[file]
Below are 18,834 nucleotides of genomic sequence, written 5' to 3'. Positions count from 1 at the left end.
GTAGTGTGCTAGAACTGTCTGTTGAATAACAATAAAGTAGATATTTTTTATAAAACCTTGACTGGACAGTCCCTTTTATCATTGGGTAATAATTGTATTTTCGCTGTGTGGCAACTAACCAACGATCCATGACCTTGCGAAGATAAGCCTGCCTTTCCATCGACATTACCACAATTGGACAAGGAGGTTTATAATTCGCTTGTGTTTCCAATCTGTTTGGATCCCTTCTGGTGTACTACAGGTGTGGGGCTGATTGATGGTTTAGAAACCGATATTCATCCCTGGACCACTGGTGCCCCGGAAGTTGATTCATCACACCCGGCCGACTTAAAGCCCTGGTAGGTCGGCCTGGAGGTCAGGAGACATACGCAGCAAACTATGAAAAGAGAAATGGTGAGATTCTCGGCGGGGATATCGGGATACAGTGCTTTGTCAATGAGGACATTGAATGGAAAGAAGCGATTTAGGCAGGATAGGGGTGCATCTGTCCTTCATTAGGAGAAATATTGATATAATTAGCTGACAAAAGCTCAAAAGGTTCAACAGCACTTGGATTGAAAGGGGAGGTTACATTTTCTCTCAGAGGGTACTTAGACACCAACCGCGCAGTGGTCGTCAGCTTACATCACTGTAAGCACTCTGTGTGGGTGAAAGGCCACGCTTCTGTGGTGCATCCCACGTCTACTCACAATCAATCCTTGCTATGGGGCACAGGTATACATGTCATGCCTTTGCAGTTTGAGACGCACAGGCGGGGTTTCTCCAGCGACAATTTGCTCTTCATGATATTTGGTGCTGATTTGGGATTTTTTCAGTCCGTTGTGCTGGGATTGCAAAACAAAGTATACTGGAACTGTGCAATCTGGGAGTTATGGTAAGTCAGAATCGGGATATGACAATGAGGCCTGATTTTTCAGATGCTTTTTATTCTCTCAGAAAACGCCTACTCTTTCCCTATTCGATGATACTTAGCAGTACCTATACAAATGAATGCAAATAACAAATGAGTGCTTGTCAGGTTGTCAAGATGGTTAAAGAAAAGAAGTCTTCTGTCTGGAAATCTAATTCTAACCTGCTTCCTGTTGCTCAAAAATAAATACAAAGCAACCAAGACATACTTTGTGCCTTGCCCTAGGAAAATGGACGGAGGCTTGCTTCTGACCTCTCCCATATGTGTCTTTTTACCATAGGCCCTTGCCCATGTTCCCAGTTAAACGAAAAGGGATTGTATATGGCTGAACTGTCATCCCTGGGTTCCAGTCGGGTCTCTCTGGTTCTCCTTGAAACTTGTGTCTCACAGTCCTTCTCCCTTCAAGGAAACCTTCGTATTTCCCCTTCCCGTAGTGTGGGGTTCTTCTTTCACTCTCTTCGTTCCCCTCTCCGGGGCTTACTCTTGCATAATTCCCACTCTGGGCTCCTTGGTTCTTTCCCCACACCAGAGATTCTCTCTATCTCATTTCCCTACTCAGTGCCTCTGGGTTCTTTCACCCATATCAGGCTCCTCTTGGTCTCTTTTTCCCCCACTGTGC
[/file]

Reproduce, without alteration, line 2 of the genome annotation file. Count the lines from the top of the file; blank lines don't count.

GTAGTGTGCTAGAACTGTCTGTTGAATAACAATAAAGTAGATATTTTTTATAAAACCTTGACTGGACAGTCCCTTTTATCATTGGGTAATAATTGTATTTTCGCTGTGTGGCAACTAACCAACGATCCATGACCTTGCGAAGATAAGCCTGCCTTTCCATCGACATTACCACAATTGGACAAGGAGGTTTATAATTCGCTTGTGTTTCCAATCTGTTTGGATCCCTTCTGGTGTACTACAGGTGTGGGGCTGATTGATGGTTTAGAAACCGATATTCATCCCTGGACCACTGGTGCCCCGGAAGTTGATTCATCACACCCGGCCGACTTAAAGCCCTGGTAGGTCGGCCTGGAGGTCAGGAGACATACGCAGCAAACTATGAAAAGAGAAATGGTGAGATTCTCGGCGGGGATATCGGGATACAGTGCTTTGTCAATGAGGACATTGAATGGAAAGAAGCGATTTAGGCAGGATAGGGGTGCATCTGTCCTTCATTAGGAGAAATATTGATATAATTAGCTGACAAAAGCTCAAAAGGTTCAACAGCACTTGGATTGAAAGGGGAGGTTACATTTTCTCTCAGAGGGTACTTAGACACCAACCGCGCAGTGGTCGTCAGCTTACATCACTGTAAGCACTCTGTGTGGGTGAAAGGCCACGCTTCTGTGGTGCATCCCACGTCTACTCACAATCAATCCTTGCTATGGGGCACAGGTATACATGTCATGCCTTTGCAGTTTGAGACGCACAGGCGGGGTTTCTCCAGCGACAATTTGCTCTTCATGATATTTGGTGCTGATTTGGGATTTTTTCAGTCCGTTGTGCTGGGATTGCAAAACAAAGTATACTGGAACTGTGCAATCTGGGAGTTATGGTAAGTCAGAATCGGGATATGACAATGAGGCCTGATTTTTCAGATGCTTTTTATTCTCTCAGAAAACGCCTACTCTTTCCCTATTCGATGATACTTAGCAGTACCTATACAAATGAATGCAAATAACAAATGAGTGCTTGTCAGGTTGTCAAGATGGTTAAAGAAAAGAAGTCTTCTGTCTGGAAATCTAATTCTAACCTGCTTCCTGTTGCTCAAAAATAAATACAAAGCAACCAAGACATACTTTGTGCCTTGCCCTAGGAAAATGGACGGAGGCTTGCTTCTGACCTCTCCCATATGTGTCTTTTTACCATAGGCCCTTGCCCATGTTCCCAGTTAAACGAAAAGGGATTGTATATGGCTGAACTGTCATCCCTGGGTTCCAGTCGGGTCTCTCTGGTTCTCCTTGAAACTTGTGTCTCACAGTCCTTCTCCCTTCAAGGAAACCTTCGTATTTCCCCTTCCCGTAGTGTGGGGTTCTTCTTTCACTCTCTTCGTTCCCCTCTCCGGGGCTTACTCTTGCATAATTCCCACTCTGGGCTCCTTGGTTCTTTCCCCACACCAGAGATTCTCTCTATCTCATTTCCCTACTCAGTGCCTCTGGGTTCTTTCACCCATATCAGGCTCCTCTTGGTCTCTTTTTCCCCCACTGTGC